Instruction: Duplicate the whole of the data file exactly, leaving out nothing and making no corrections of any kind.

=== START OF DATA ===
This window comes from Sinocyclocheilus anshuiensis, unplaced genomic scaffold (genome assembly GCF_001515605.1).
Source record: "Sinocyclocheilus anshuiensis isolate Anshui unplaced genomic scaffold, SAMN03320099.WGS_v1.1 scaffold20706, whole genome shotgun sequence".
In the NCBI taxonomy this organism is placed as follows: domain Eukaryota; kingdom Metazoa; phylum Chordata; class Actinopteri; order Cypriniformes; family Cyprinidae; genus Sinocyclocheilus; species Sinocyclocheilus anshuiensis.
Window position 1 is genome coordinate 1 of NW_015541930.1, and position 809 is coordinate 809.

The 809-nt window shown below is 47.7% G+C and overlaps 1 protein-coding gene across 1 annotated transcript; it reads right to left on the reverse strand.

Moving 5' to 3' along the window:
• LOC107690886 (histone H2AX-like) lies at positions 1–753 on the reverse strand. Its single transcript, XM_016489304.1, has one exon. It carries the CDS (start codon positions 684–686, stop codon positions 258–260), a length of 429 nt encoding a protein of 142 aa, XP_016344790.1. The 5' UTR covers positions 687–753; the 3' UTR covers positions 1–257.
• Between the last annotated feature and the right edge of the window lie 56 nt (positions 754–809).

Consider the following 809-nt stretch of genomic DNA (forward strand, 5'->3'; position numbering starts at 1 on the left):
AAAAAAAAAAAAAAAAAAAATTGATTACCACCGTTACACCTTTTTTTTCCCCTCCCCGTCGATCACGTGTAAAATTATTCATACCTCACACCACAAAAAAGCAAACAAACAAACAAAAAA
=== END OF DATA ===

This window comes from Sinocyclocheilus anshuiensis, unplaced genomic scaffold (genome assembly GCF_001515605.1).
Source record: "Sinocyclocheilus anshuiensis isolate Anshui unplaced genomic scaffold, SAMN03320099.WGS_v1.1 scaffold20706, whole genome shotgun sequence".
In the NCBI taxonomy this organism is placed as follows: domain Eukaryota; kingdom Metazoa; phylum Chordata; class Actinopteri; order Cypriniformes; family Cyprinidae; genus Sinocyclocheilus; species Sinocyclocheilus anshuiensis.
Window position 1 is genome coordinate 1 of NW_015541930.1, and position 809 is coordinate 809.

The 809-nt window shown below is 47.7% G+C and overlaps 1 protein-coding gene across 1 annotated transcript; it reads right to left on the reverse strand.

Moving 5' to 3' along the window:
• LOC107690886 (histone H2AX-like) lies at positions 1–753 on the reverse strand. Its single transcript, XM_016489304.1, has one exon. It carries the CDS (start codon positions 684–686, stop codon positions 258–260), a length of 429 nt encoding a protein of 142 aa, XP_016344790.1. The 5' UTR covers positions 687–753; the 3' UTR covers positions 1–257.
• Between the last annotated feature and the right edge of the window lie 56 nt (positions 754–809).

Consider the following 809-nt stretch of genomic DNA (forward strand, 5'->3'; position numbering starts at 1 on the left):
AAAAAAAAAAAAAAAAAAAATTGATTACCACCGTTACACCTTTTTTTTCCCCTCCCCGTCGATCACGTGTAAAATTATTCATACCTCACACCACAAAAAAGCAAACAAACAAACAAAAAA